imported inputs. However, the country also has a number of
large and successful companies that have managed to become
international, such as the cafeteria chain Pollo Campero.
Few companies have managed to expand by moving up the value
In the Central American common market that was
established in the 1960s, Guatemala had economies of scale
and the industry gained such solid growth until the 1970s.
In connection with the civil wars throughout the region in
the 1980s, growth stopped. From around 1990, a number of
textile companies were established in tax-free zones (maquilas),
most of them with Korean capital. The peace agreements
included several measures to stimulate diversification.
However, deregulation of, for example, telecommunications,
energy production and the financial system has not led to
more than moderate growth of around 3.4 per cent annually
between 2000 and 2015, ie just under one per cent per head,
and the trend is negative.
Guatemala is the least urbanized country in Latin
America. Half the people live in small villages with a few
thousand people in each. Both industry and services are
mainly concentrated to the capital. Here, the per capita
income level is 7.2 times higher than in the poorest
provinces. However, the influx here has caused a large and
growing random problem with gang crime and spontaneous
housing construction in vulnerable areas.
Tourism has long been one of the country's most important
industries. With its varied and beautiful scenery, complex
population and ancient ruins, Guatemala attracts around two
million visitors a year. This generates revenues of less
than ten percent of total export revenue.
The service sector accounts for 63.2 percent of the
economy, the vast majority in informal working conditions.
Only 18 percent are in social security jobs. In addition to
seasonal agricultural work, the informal economy also
includes most of what is happening regionally, in
increasingly urbanized Mayan areas. This is the so-called
"urban Guatemala" (Guatemala rurbanana). Statistics
based on formal registrations only indirectly capture the
dynamics of this fast-growing sector. For the national
economy, the challenge is that, like in the plantation
sector, few people here want to be regulated and taxed. At
the forefront, the rich state perceives it as unnecessary,
while the poor experience it as foreign. The state lacks not
only resources, but also legitimacy.
Thus, the informal economy works to the benefit of a
large, black economy dominated and built around drug
trafficking. It is estimated that the crime that has grown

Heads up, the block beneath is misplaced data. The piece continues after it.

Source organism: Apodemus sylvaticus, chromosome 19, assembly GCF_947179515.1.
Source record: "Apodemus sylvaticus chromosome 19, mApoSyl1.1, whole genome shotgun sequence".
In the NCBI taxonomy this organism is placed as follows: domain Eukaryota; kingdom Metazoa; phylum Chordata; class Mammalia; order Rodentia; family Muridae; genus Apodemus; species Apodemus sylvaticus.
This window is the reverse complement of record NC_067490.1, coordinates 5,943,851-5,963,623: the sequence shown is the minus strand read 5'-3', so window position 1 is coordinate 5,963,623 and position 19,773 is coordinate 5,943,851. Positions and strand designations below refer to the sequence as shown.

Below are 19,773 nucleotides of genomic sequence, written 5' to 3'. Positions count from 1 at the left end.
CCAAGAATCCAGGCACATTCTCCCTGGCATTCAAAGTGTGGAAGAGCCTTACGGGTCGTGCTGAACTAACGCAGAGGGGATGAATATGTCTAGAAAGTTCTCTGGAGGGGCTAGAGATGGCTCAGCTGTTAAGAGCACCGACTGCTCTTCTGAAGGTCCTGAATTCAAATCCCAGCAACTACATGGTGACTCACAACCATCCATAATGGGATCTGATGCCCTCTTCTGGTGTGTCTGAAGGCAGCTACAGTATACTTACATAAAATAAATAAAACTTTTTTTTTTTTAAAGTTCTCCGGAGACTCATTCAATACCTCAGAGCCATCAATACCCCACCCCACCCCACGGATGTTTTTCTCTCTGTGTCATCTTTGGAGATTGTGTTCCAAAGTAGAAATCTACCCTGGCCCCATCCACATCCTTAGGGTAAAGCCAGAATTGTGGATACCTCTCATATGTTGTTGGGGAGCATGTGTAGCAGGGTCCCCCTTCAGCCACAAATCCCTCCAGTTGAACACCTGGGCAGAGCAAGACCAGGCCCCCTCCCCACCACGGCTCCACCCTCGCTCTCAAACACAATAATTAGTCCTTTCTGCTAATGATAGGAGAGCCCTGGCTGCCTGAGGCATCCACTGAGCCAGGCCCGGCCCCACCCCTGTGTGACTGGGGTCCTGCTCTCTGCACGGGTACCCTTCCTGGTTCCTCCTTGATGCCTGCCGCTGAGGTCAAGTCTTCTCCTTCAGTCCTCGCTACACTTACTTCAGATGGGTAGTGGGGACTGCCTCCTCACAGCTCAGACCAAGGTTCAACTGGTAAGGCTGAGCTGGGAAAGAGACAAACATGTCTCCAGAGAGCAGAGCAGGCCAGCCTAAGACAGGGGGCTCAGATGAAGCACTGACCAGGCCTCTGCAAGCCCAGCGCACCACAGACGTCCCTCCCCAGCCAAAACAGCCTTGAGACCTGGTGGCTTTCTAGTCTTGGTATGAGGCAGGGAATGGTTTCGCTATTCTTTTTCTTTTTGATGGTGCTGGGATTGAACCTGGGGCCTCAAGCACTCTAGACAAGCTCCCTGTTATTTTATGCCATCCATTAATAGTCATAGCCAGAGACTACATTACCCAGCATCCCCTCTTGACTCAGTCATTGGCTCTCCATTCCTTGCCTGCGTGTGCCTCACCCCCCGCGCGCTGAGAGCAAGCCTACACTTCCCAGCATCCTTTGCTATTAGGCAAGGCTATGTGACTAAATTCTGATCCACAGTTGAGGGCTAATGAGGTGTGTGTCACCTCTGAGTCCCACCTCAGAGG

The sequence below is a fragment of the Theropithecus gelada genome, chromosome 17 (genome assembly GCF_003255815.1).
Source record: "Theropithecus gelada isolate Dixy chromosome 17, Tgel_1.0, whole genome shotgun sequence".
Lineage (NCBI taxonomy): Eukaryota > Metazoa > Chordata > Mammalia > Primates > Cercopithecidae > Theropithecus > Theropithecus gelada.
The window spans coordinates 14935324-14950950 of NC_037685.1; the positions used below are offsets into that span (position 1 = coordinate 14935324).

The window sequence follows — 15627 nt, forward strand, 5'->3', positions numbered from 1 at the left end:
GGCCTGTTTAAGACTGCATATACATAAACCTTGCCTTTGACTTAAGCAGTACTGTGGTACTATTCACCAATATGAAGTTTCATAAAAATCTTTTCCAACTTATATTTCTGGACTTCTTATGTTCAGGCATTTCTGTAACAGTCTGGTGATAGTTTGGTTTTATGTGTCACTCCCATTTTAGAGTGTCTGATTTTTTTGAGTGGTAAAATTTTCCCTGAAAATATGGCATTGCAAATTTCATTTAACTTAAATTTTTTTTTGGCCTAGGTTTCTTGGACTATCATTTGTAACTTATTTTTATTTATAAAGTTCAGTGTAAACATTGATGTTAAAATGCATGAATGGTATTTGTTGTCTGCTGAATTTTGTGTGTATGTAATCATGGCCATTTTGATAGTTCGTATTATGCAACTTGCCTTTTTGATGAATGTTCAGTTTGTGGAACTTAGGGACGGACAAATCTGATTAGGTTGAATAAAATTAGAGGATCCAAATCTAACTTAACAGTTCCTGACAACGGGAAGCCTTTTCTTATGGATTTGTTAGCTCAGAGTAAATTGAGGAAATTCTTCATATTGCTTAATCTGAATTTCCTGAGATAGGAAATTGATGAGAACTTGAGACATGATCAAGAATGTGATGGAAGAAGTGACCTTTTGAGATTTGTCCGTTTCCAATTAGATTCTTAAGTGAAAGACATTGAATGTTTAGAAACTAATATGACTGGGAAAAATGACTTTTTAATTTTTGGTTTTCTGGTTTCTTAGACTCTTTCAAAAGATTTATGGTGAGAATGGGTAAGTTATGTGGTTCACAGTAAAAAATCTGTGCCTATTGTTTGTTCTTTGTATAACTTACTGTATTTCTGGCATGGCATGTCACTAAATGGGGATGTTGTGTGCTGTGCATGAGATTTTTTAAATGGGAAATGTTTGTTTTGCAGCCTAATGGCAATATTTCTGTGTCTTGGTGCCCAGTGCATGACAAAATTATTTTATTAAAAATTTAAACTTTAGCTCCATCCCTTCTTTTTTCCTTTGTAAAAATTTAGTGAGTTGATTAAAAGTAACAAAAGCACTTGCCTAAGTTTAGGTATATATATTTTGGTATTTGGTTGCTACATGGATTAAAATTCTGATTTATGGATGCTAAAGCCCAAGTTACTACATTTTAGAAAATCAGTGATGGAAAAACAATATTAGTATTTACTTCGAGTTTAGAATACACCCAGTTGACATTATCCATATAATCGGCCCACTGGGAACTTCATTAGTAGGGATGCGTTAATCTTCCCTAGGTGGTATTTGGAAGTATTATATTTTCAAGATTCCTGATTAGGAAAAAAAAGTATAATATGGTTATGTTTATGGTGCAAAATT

after the war loses the economy of about ten percent of
national income in the form of protection money and private
security services. Moreover, the black economy uses the
policy to launder money and buy control of elected bodies.
The corruption has further undermined confidence in the
The money that 1.4 million Guatemalan migrants send to
the United States makes up about ten percent of the
country's national income. This figure is lower than in
neighboring Honduras and El Salvador, but high on a global
scale. In addition to being an important subsidy to
households in very many poor households, the effect is
likely to be negative for the macro economy as the increased
purchasing power goes to imported consumer goods.
Through the peace treaties, Guatemala committed itself to
the international community to increase tax revenue to
strengthen the state. Between 1996 and about 2010, the
country received substantial aid to democracy building, but
the tax rate remains one of the world's lowest at less than
eleven percent. In a 2015 analysis, the World Bank concluded
that the country had lost the necessary momentum to overcome
the dual economy. The bank urged the country to put in a
"powerful shock" to reverse the negative dynamics, including
through efforts on education, health and strengthening of
the state's regulatory institutions.
Natural resources and mining
Guatemala is one of the ten countries in the world most
exposed to climate change and natural disasters such as
earthquakes, volcanic eruptions and hurricanes. This is
related to the country's geographical location in the
fracture zone between two tectonic plates and between two
seas with associated weather systems. Beyond the 2000s,
climate change has been instrumental in making the
hurricanes more frequent and stronger and the drought times
longer and more intense. This has particularly affected
agriculture in the highlands as well as in the so-called
'dry corridor' in the border areas towards Honduras and El